A top New York Times columnist claims the paper’s publisher shelved his opinion column defending Donald McNeil, the journalist who recently left the paper after reports emerged that he said a racial slur while on a trip chaperoning high-school students.
Earlier this month, McNeil, a top science reporter, exited the Times after The Daily Beast reported weeks before that multiple students on the 2019 Times-sponsored trip to Peru complained he said the “n-word” and made other remarks they perceived as racist and offensive.
The news of those complaints, along with his eventual ouster, kicked off an internal firestorm at the paper, dividing much of the newsroom and raising questions about Times brass’ handling of the ordeal.
In an internal email obtained by The Daily Beast on Thursday, Stephens, a conservative columnist, claimed he wrote a column defending McNeil—but that it was put on ice by the Times’ publisher. His claim was first reported by NBC’s Dylan Byers.
“If you’re wondering why it wasn’t in the paper, it’s because AG Sulzberger spiked it,” he wrote atop the email.
Tentatively titled “Regardless of Intent,” the column draft appeared to zero in on executive editor Dean Baquet’s statements about McNeil. A copy of the column obtained and published by the New York Post late Thursday showed Stephens singling out Baquet and accusing The Times’ of hypocrisy, writing that “The Times has never previously been shy about citing racial slurs in order to explain a point.”
Initially, the top editor defended McNeil, noting that the paper found no malicious or hateful intent in his remarks. More than 150 staffers sent an “outraged” email to the paper’s bosses, at one point telling Baquet that intent is “irrelevant” in this case. And so, upon the reporter’s exit last Friday, the top editor wrote: “We do not tolerate racist language regardless of intent.” (Baquet walked it back slightly during a meeting on Thursday, saying: “Of course intent matters when we’re talking about language in journalism. Intent matters.”)
“Every serious moral philosophy, every decent legal system, and every ethical organization cares deeply about intention,” Stephens began his column draft. “It is the difference between murder and manslaughter. It is an aggravating or extenuating factor in judicial settings. It is a cardinal consideration in pardons (or at least it was until Donald Trump got in on the act). It’s an elementary aspect of parenting, friendship, courtship and marriage.”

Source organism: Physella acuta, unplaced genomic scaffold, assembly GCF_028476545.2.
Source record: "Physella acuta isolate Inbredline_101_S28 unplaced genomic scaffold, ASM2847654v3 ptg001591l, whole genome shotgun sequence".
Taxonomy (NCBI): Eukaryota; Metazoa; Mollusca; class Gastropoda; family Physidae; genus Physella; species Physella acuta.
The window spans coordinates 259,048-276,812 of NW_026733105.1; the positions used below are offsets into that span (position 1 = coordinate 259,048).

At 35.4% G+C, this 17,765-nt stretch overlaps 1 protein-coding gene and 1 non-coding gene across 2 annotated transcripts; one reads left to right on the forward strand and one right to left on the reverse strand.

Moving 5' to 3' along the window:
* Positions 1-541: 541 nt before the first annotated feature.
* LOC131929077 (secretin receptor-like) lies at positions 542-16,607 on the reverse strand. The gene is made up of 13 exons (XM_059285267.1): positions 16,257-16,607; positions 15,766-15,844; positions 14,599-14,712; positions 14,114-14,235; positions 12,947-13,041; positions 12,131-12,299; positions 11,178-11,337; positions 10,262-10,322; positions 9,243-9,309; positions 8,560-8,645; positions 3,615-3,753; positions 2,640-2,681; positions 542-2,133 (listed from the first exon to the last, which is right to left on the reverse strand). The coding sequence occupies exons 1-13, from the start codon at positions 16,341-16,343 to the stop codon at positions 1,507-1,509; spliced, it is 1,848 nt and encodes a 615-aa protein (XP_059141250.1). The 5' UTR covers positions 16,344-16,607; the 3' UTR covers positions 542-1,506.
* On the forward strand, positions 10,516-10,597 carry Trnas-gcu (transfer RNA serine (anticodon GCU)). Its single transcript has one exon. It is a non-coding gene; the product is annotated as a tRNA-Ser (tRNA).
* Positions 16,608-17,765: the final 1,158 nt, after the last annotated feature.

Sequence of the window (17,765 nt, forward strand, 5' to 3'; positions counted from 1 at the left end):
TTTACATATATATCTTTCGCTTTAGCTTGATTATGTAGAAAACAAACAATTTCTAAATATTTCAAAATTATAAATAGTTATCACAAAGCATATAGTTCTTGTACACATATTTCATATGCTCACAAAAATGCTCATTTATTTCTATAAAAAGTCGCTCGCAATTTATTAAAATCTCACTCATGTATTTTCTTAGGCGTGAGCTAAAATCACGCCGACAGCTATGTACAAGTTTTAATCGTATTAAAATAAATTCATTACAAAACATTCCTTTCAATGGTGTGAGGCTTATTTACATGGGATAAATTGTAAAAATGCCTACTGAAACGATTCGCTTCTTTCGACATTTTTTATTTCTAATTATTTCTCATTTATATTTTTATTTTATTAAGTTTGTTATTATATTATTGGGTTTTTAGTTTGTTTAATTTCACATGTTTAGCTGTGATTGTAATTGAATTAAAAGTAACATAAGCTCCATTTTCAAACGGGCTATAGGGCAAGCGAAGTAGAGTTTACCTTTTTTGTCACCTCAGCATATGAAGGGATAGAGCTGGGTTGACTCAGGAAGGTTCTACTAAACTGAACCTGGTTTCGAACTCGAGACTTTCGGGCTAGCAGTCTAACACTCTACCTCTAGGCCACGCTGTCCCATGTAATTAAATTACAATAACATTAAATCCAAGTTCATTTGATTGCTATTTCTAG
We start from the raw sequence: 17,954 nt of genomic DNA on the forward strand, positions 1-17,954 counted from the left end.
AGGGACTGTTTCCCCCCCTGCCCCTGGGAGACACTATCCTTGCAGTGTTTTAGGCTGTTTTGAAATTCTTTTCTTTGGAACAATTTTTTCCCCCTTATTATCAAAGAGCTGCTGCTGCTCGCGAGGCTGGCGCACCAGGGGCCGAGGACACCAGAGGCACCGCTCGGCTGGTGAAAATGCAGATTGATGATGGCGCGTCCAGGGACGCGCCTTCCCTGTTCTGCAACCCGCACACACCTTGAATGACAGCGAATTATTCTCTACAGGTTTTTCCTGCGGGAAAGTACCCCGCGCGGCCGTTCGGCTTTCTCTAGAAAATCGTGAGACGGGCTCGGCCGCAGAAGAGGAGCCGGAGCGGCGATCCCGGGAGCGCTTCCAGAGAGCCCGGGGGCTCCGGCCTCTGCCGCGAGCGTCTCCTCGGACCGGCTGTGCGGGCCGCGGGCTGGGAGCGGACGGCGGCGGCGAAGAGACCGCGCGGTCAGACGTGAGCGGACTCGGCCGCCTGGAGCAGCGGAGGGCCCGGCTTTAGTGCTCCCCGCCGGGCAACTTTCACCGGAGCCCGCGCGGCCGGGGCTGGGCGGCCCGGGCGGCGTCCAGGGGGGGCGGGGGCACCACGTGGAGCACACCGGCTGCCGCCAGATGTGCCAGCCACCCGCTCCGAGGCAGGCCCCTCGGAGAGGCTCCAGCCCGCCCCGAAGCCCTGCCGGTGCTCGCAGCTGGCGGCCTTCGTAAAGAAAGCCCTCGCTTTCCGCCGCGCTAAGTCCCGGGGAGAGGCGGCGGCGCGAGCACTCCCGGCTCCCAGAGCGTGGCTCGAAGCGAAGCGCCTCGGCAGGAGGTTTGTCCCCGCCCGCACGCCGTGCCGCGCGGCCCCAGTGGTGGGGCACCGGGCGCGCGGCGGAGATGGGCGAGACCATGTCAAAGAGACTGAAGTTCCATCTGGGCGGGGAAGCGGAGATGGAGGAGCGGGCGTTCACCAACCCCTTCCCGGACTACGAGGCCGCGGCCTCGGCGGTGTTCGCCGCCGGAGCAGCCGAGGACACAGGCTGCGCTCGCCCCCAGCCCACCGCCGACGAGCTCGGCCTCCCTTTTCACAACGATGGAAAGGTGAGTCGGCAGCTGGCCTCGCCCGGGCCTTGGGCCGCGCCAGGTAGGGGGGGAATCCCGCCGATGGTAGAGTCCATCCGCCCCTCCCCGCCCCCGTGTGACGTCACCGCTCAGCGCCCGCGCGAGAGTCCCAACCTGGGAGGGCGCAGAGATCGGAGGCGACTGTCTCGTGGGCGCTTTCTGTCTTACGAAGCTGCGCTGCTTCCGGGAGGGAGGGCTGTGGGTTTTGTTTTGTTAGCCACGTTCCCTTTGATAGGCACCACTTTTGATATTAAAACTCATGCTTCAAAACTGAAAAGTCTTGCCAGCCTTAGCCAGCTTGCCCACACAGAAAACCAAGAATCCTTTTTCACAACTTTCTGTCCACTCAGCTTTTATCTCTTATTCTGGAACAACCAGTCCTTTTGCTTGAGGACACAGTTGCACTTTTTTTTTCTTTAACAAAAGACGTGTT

The columnist added: “A hallmark of injustice is indifference to intention.”
When reached for comment, Stephens said, “I wouldn’t even speak to The Daily Beast ever. Bye.”
Kathleen Kingsbury, editor of the Times’ opinion section, disputed Stephens’ account, telling The Daily Beast that while she consulted with Sulzberger about the column, it was ultimately her decision to nix it.
“I have an especially high bar of running any column that could reflect badly on a colleague and I didn’t feel that this piece rose to that level,” she said, noting that she believed Baquet was planning on correcting the record about the paper’s view on “intent.”
“Bret and I had a professional conversation to kill the column on Monday night and he expressed his disappointment and we moved on,” she said.
In the weeks since McNeil’s comments were first reported, The New York Times has been engulfed by internal “chaos” over the scandal.
McNeil originally faced private, internal discipline in 2019 for his conduct during the trip, The Daily Beast reported, but after his comments were made public, dozens of Times staffers wrote the letter to Sulzberger, Baquet, and the paper’s top editors demanding an apology and further investigation into the trip. At one meeting earlier this month, Pulitzer Prize-winning Times staffer Nikole Hannah-Jones told Baquet and assistant managing editor Carolyn Ryan that she planned on personally calling the parents and students on the trip to find out more about McNeil's comments.
McNeil apologized several days later and announced that he was leaving the paper. But he explained that when he used the “n-word,” he was engaged in a discussion with a student who asked whether a classmate should have been suspended for using the racial slur.
“To understand what was in the video, I asked if she had called someone else the slur or whether she was rapping or quoting a book title. In asking the question, I used the slur itself,” McNeil wrote in the Friday email shared with Times staff. “I should not have done that. Originally, I thought the context in which I used this ugly word could be defended.”
McNeil’s departure also sparked external backlash, with some pundits who are critical of “cancel culture” arguing that because the reporter did not use the word disparagingly, he should not have been ostracized for using it in a discussion. “Describing a Slur Is Not the Same as Using It,” headlined a column from New York magazine’s Jonathan Chait.
Expanding upon The Daily Beast’s original report, The Washington Post reported that students confirmed McNeil’s account of the “n-word” use, but said he deployed it in a way that they felt was “casual” and “gratuitous.” Additionally, the participants alleged, the reporter was dismissive of the existence of concepts like cultural appropriation and white supremacy; and suggested the high incarceration rate for Black Americans is the responsibility of those who commit the crimes and not the result of a racist criminal justice system.